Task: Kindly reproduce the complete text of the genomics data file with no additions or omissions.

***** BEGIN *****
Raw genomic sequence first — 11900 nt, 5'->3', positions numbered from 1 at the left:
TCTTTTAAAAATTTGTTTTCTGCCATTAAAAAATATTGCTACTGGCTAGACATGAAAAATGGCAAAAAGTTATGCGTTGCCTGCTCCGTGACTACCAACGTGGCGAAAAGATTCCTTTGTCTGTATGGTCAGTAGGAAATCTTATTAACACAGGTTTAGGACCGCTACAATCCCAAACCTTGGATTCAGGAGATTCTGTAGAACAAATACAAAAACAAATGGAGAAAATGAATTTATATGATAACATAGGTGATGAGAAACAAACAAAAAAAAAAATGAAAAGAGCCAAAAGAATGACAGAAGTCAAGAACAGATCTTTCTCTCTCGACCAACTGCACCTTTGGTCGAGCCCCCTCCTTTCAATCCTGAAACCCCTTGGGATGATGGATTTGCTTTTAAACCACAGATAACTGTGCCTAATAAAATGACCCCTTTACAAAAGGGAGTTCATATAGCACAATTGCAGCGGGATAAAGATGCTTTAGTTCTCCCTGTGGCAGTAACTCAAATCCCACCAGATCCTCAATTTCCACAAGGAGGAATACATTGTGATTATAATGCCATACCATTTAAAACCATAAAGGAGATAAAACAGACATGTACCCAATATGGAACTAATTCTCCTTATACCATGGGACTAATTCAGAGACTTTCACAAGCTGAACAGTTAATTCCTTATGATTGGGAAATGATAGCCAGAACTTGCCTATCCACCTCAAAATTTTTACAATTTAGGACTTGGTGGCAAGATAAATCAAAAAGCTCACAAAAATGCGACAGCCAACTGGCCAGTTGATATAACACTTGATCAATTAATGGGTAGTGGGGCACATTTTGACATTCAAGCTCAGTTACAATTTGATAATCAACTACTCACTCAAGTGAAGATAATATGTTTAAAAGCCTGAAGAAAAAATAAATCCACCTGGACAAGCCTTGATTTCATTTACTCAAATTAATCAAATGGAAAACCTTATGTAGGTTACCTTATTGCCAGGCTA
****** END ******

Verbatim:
Raw genomic sequence first — 11900 nt, 5'->3', positions numbered from 1 at the left:
TCTTTTAAAAATTTGTTTTCTGCCATTAAAAAATATTGCTACTGGCTAGACATGAAAAATGGCAAAAAGTTATGCGTTGCCTGCTCCGTGACTACCAACGTGGCGAAAAGATTCCTTTGTCTGTATGGTCAGTAGGAAATCTTATTAACACAGGTTTAGGACCGCTACAATCCCAAACCTTGGATTCAGGAGATTCTGTAGAACAAATACAAAAACAAATGGAGAAAATGAATTTATATGATAACATAGGTGATGAGAAACAAACAAAAAAAAAAATGAAAAGAGCCAAAAGAATGACAGAAGTCAAGAACAGATCTTTCTCTCTCGACCAACTGCACCTTTGGTCGAGCCCCCTCCTTTCAATCCTGAAACCCCTTGGGATGATGGATTTGCTTTTAAACCACAGATAACTGTGCCTAATAAAATGACCCCTTTACAAAAGGGAGTTCATATAGCACAATTGCAGCGGGATAAAGATGCTTTAGTTCTCCCTGTGGCAGTAACTCAAATCCCACCAGATCCTCAATTTCCACAAGGAGGAATACATTGTGATTATAATGCCATACCATTTAAAACCATAAAGGAGATAAAACAGACATGTACCCAATATGGAACTAATTCTCCTTATACCATGGGACTAATTCAGAGACTTTCACAAGCTGAACAGTTAATTCCTTATGATTGGGAAATGATAGCCAGAACTTGCCTATCCACCTCAAAATTTTTACAATTTAGGACTTGGTGGCAAGATAAATCAAAAAGCTCACAAAAATGCGACAGCCAACTGGCCAGTTGATATAACACTTGATCAATTAATGGGTAGTGGGGCACATTTTGACATTCAAGCTCAGTTACAATTTGATAATCAACTACTCACTCAAGTGAAGATAATATGTTTAAAAGCCTGAAGAAAAAATAAATCCACCTGGACAAGCCTTGATTTCATTTACTCAAATTAATCAAATGGAAAACCTTATGTAGGTTACCTTATTGCCAGGCTA